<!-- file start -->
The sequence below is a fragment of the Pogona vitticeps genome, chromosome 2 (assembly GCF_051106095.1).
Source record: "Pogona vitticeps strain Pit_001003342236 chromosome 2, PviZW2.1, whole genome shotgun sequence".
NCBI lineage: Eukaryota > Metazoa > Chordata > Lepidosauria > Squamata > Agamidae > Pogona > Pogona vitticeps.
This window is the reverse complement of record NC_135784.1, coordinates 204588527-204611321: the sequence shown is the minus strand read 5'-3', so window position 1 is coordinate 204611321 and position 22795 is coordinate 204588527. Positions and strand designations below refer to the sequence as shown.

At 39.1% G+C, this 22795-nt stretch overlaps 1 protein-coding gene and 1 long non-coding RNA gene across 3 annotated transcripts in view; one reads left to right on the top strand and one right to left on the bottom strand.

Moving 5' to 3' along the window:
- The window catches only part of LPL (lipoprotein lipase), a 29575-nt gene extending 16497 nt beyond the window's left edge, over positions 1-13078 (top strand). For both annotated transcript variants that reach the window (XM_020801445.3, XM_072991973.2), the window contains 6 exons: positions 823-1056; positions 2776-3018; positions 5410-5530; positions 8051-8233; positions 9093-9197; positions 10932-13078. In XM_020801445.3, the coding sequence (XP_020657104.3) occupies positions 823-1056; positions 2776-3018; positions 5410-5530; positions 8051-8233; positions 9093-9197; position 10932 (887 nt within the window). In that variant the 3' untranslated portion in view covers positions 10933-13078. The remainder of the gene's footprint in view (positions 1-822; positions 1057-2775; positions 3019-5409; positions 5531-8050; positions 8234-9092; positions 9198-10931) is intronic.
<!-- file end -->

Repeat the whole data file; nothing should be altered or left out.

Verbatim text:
The sequence below is a fragment of the Pogona vitticeps genome, chromosome 2 (assembly GCF_051106095.1).
Source record: "Pogona vitticeps strain Pit_001003342236 chromosome 2, PviZW2.1, whole genome shotgun sequence".
NCBI lineage: Eukaryota > Metazoa > Chordata > Lepidosauria > Squamata > Agamidae > Pogona > Pogona vitticeps.
This window is the reverse complement of record NC_135784.1, coordinates 204588527-204611321: the sequence shown is the minus strand read 5'-3', so window position 1 is coordinate 204611321 and position 22795 is coordinate 204588527. Positions and strand designations below refer to the sequence as shown.

At 39.1% G+C, this 22795-nt stretch overlaps 1 protein-coding gene and 1 long non-coding RNA gene across 3 annotated transcripts in view; one reads left to right on the top strand and one right to left on the bottom strand.

Moving 5' to 3' along the window:
- The window catches only part of LPL (lipoprotein lipase), a 29575-nt gene extending 16497 nt beyond the window's left edge, over positions 1-13078 (top strand). For both annotated transcript variants that reach the window (XM_020801445.3, XM_072991973.2), the window contains 6 exons: positions 823-1056; positions 2776-3018; positions 5410-5530; positions 8051-8233; positions 9093-9197; positions 10932-13078. In XM_020801445.3, the coding sequence (XP_020657104.3) occupies positions 823-1056; positions 2776-3018; positions 5410-5530; positions 8051-8233; positions 9093-9197; position 10932 (887 nt within the window). In that variant the 3' untranslated portion in view covers positions 10933-13078. The remainder of the gene's footprint in view (positions 1-822; positions 1057-2775; positions 3019-5409; positions 5531-8050; positions 8234-9092; positions 9198-10931) is intronic.